ABSTRACT: Nonexperimental or “quasi-experimental” evaluation methods, in which researchers use treatment and comparison groups without randomly assigning subjects to the groups, are often proposed as substitutes for randomized trials. Yet, nonexperimental (NX) methods rely on untestable assumptions. To assess these methods in the context of welfare, job training, and employment services programs, we synthesized the results of 12 design replication studies, case studies that try to replicate experimental impact estimates using NX methods. We interpret the difference between experimental and NX estimates of the impacts on participants’ annual earnings as an estimate of bias in the NX estimator. We found that NX methods sometimes came close to replicating experiments, but were often substantially off, in some cases by several thousand dollars. The wide variation in bias estimates has three sources. It reflects variation in the bias of NX methods as well as sampling variability in both the experimental and NX estimators. We identified several factors associated with smaller bias; for example, comparison groups being drawn from the same labor market as the treatment population and pre-program earnings being used to adjust for individual differences. We found that matching methods, such as those using propensity scores, were not uniformly better than more traditional regression modeling. We found that specification tests were successful at eliminating some of the worst performing NX impact estimates. These findings suggest ways to improve a given NX research design, but do not provide strong assurance that such research designs would reliably replicate any particular well-run experiment. If a single NX estimator cannot reliably replicate an experimental one, perhaps several estimators pertaining to different study sites, time periods, or methods might do so on average. We therefore examined the extent to which positive and negative bias estimates cancel out. We found that this did happen for the training and welfare programs we examined, but only when we looked across a wide range of studies, sites, and interventions. When we looked at individual interventions, the bias estimates did not always cancel out. We failed to identify an aggregation strategy that consistently removed bias while answering a focused question about earnings impacts of a program. The lessons of this exercise suggest that the empirical evidence from the design replication literature can be used, in the context of training and welfare programs, to improve NX research designs, but on its own cannot justify their use. More design replication would be necessary to determine whether aggregation of NX evidence is a valid approach to research synthesis.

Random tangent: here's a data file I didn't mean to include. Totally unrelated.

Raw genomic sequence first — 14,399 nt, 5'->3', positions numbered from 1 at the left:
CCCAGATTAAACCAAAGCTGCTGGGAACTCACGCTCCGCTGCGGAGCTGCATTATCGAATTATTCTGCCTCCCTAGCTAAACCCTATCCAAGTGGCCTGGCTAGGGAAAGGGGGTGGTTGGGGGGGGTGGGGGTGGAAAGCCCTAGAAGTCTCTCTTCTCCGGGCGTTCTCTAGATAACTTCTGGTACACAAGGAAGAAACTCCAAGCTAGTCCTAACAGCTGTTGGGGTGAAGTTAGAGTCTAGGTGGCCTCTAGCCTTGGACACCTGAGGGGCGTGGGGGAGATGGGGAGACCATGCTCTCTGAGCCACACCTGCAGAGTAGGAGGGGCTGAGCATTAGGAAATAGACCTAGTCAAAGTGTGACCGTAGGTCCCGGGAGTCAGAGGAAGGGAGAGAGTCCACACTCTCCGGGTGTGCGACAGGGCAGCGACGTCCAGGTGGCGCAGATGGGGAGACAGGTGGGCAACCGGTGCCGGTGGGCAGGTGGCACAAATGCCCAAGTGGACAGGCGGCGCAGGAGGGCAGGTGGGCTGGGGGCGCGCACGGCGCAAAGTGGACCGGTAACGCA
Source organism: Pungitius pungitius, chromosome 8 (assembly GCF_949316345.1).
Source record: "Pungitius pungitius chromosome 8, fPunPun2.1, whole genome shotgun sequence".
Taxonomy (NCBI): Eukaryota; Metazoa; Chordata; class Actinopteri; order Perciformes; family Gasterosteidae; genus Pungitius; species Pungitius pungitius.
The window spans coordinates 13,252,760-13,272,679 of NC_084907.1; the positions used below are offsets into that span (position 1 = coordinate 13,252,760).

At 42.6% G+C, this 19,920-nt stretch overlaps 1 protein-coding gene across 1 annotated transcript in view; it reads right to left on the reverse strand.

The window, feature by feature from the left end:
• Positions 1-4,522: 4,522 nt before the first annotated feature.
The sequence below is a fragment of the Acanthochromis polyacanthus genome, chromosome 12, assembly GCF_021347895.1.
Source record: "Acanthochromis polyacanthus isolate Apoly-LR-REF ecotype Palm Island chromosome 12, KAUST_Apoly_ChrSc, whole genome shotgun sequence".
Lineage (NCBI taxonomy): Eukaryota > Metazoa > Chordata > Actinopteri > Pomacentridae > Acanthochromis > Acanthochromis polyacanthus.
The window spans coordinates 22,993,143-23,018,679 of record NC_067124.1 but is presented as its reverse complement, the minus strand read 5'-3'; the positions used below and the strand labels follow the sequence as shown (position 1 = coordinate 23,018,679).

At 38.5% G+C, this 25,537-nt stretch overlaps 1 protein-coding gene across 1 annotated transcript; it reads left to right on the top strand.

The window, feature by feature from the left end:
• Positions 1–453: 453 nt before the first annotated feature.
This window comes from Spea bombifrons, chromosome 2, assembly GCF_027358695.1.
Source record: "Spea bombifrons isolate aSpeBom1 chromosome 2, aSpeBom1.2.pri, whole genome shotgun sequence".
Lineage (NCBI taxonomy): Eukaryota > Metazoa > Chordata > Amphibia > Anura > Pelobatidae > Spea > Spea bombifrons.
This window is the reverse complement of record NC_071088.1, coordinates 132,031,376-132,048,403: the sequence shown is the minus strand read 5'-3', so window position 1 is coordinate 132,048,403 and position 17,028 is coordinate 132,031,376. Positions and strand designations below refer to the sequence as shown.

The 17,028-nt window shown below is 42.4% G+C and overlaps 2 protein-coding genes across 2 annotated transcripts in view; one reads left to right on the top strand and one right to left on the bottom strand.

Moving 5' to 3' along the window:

Authors: Steven Glazerman, Dan Levy, David Myers, Steven Glazerman, Dan Levy, David Myers
Publication Date: 2016
Rights: Draft submitted to the Annals of the Academy of Political and Social Sciences: Not for citation or quotation